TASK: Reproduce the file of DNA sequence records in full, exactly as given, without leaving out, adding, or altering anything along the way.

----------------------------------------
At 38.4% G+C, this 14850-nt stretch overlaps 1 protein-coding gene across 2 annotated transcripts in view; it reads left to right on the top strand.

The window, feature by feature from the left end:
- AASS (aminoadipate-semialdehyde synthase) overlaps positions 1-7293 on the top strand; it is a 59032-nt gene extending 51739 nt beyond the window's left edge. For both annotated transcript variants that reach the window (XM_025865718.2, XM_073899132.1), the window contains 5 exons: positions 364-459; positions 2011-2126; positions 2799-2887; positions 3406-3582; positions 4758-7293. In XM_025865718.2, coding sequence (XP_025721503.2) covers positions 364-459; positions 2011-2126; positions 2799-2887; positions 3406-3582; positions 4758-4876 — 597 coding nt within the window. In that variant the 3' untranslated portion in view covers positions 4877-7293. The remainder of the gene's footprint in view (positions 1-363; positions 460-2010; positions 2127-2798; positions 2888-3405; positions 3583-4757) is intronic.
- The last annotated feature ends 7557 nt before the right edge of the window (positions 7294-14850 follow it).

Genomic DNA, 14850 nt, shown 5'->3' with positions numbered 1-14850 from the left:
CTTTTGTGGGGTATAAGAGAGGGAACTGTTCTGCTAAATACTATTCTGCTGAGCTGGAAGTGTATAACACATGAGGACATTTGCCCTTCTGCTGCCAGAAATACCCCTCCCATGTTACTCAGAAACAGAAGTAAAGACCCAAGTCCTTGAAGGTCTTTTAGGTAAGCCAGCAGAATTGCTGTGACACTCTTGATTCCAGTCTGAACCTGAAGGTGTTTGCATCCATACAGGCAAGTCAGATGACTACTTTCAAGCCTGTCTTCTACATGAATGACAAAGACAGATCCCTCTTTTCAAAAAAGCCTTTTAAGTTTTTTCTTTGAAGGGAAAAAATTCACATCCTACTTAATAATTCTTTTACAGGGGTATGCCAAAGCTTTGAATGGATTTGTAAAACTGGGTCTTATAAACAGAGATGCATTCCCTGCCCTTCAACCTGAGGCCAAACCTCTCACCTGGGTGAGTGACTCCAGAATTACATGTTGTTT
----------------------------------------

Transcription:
At 38.4% G+C, this 14850-nt stretch overlaps 1 protein-coding gene across 2 annotated transcripts in view; it reads left to right on the top strand.

The window, feature by feature from the left end:
- AASS (aminoadipate-semialdehyde synthase) overlaps positions 1-7293 on the top strand; it is a 59032-nt gene extending 51739 nt beyond the window's left edge. For both annotated transcript variants that reach the window (XM_025865718.2, XM_073899132.1), the window contains 5 exons: positions 364-459; positions 2011-2126; positions 2799-2887; positions 3406-3582; positions 4758-7293. In XM_025865718.2, coding sequence (XP_025721503.2) covers positions 364-459; positions 2011-2126; positions 2799-2887; positions 3406-3582; positions 4758-4876 — 597 coding nt within the window. In that variant the 3' untranslated portion in view covers positions 4877-7293. The remainder of the gene's footprint in view (positions 1-363; positions 460-2010; positions 2127-2798; positions 2888-3405; positions 3583-4757) is intronic.
- The last annotated feature ends 7557 nt before the right edge of the window (positions 7294-14850 follow it).

Genomic DNA, 14850 nt, shown 5'->3' with positions numbered 1-14850 from the left:
CTTTTGTGGGGTATAAGAGAGGGAACTGTTCTGCTAAATACTATTCTGCTGAGCTGGAAGTGTATAACACATGAGGACATTTGCCCTTCTGCTGCCAGAAATACCCCTCCCATGTTACTCAGAAACAGAAGTAAAGACCCAAGTCCTTGAAGGTCTTTTAGGTAAGCCAGCAGAATTGCTGTGACACTCTTGATTCCAGTCTGAACCTGAAGGTGTTTGCATCCATACAGGCAAGTCAGATGACTACTTTCAAGCCTGTCTTCTACATGAATGACAAAGACAGATCCCTCTTTTCAAAAAAGCCTTTTAAGTTTTTTCTTTGAAGGGAAAAAATTCACATCCTACTTAATAATTCTTTTACAGGGGTATGCCAAAGCTTTGAATGGATTTGTAAAACTGGGTCTTATAAACAGAGATGCATTCCCTGCCCTTCAACCTGAGGCCAAACCTCTCACCTGGGTGAGTGACTCCAGAATTACATGTTGTTT